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Marshall Bruce Mathers III (born October 17, 1972), better known by his stage name Eminem,[1] is an American rapper, record producer and actor from Detroit, Michigan. Having sold seventy million albums worldwide,[2] Eminem is one of the highest-selling musicians of the early 2000s and one of the highest-selling rap artists of all time.[2] Eminem was discovered by rapper and producer, Dr. Dre. When Dr. Dre first heard Eminem's mixtape, he thought Eminem was black.[3] Dr. Dre later signed Eminem to his record label, Aftermath Entertainment.

Nobel Laureate Seamus Heaney has praised Mathers for his "verbal energy" and for arousing popular interest in poetry and lyrics.[4] Eminem is infamous for the controversy surrounding many of his lyrics. With the success of his highly acclaimed album,[5] The Marshall Mathers LP and its subsequent nomination for four Grammy awards including Album of the Year,[6] critics such as GLAAD denounced his lyrics as homophobic and misogynist, while others claimed that it promoted violence. In 2003, he starred in the hit 8 Mile[7]



* 1 Biography

o 1.1 Early life

o 1.2 Rise to fame

o 1.3 Drug use

o 1.4 Eminem in D12

o 1.5 Recent events

* 2 Ventures

o 2.1 Acting career

o 2.2 Shady Records

o 2.3 Eminem as a producer

* 3 Controversy

o 3.1 Alleged homophobia

o 3.2 Violence towards women

o 3.3 Criticism from other artists

o 3.4 Criticism of George W. Bush

o 3.5 Michael Jackson

* 4 Discography

* 5 Filmography

* 6 Awards

* 7 References

* 8 External links


Early life

Eminem was born in St. Joseph, Missouri to Deborah (nйe Nelson) and Marshall Bruce Mathers II, of Scottish, German, and English descent.[8] He was partially raised in Roseville/Sterling Heights, Michigan and was reportedly interested in hip hop from a young age. He later moved to Detroit, where he met D12 rapper Proof.[9]. Mathers began performing as early as 13 in a group called Bassmint Productions where they produced an EP called Steppin' onto the Scene. In 1995, he recorded his first official tape, Fuckin' Backstabber/Soul Intent. In 1996, he released an independent underground album named Infinite. Eminem recalls:

" Obviously, I was young and influenced by other artists, and I got a lot of feedback saying that I sounded like Nas and AZ. Infinite was me trying to figure out how I wanted my rap style to be, how I wanted to sound on the mic and present myself. It was a growing stage. I felt like Infinite was like a demo that just got pressed up.[10][11] "

Mathers followed Infinite with The Slim Shady EP, which saw his lyrics take a decidedly darker turn, in songs like "No One's Iller" and "Murder Murder", the latter of which he talks about having to commit crimes to feed his daughter.[12][13]

After this album he received much attention and mixed reviews in the hip-hop underground scene, due to his distinctive style and the fact that he was white in a predominantly black genre.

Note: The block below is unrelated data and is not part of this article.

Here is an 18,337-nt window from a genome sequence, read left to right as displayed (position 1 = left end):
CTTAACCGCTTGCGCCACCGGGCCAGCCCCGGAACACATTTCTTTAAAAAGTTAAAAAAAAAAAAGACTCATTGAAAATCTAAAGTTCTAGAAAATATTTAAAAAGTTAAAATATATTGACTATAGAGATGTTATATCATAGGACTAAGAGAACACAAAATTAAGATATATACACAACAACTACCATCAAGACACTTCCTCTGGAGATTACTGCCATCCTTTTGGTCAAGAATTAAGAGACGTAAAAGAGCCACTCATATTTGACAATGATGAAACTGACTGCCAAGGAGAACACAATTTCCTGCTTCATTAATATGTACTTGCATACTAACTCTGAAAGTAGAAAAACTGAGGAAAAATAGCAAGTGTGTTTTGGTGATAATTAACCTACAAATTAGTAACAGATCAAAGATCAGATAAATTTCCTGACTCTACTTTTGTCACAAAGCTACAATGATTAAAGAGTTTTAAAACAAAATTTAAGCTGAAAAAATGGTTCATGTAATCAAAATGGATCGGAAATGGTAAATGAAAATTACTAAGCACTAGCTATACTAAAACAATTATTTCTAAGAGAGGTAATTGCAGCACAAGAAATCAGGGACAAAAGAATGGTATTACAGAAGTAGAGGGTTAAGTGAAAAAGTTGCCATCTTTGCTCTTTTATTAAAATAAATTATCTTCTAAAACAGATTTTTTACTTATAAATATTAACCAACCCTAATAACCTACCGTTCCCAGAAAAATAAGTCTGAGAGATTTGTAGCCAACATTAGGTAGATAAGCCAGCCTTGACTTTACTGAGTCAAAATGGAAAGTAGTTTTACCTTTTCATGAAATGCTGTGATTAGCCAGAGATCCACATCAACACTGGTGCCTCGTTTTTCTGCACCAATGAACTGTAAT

Mathers had done a notable amount of rapping with fellow Detroit MC Royce da 5'9" early in his career. They referred to themselves as Bad Meets Evil, with Eminem playing 'The Bad' and Royce playing 'The Evil'. Royce da 5'9" and Eminem were once considered to be two of the greatest underground MCs in Detroit and were noted for their lyrical ability.

Rise to fame

After being signed to Aftermath Entertainment/Interscope Records, Eminem released The Slim Shady LP, which went on to be one of the most popular albums of 1999, going triple platinum by the end of the year.[14] With the album's popularity came controversy surrounding many of the album's lyrics. In "'97 Bonnie and Clyde", he describes a trip with his infant daughter, disposing of the body of his wife.[15] Another song, "Guilty Conscience", ends with him encouraging a man to murder his wife and her lover. "Guilty Conscience" also marked the beginning of the powerful friendship and musical bond that Dr. Dre and Eminem would share. The two label-mates would later collaborate on a line of hit songs, including "Forgot About Dre" and "What's the Difference" from Dr. Dre's album 2001, "Bitch Please II" from the Marshall Mathers LP, "Say What You Say" from The Eminem Show and "Encore/Curtains Down" from Encore.

The Marshall Mathers LP was released in May 2000, and quickly sold two million copies. It was Eminem's fastest selling album to date.[16] The first single released from the album, "The Real Slim Shady", was a success and created some buzz by insulting celebrities and making dubious claims about them; he implies, among other things, that Christina Aguilera performed oral sex on Fred Durst (of Limp Bizkit) and Carson Daly (of MTV's Total Request Live)[17]. In his second single, "The Way I Am", he reveals to his fans the pressures from his record company to top "My Name Is" and sell more records. Eminem had parodied shock rocker Marilyn Manson in the video "My Name Is", the artists are now on good terms. They have performed a remix of the song "The Way I Am" together in concert.[18] In the third single, "Stan" (which samples Dido's "Thank You"), Eminem attempts to deal with his new-found fame, taking on the perspective of a deranged fan who kills himself and his pregnant girlfriend, mirroring "'97 Bonnie & Clyde" on The Slim Shady LP. It was named as the third greatest rap song of all time in a list compiled by Q Magazine,[19] and came 10th in a similar survey conducted



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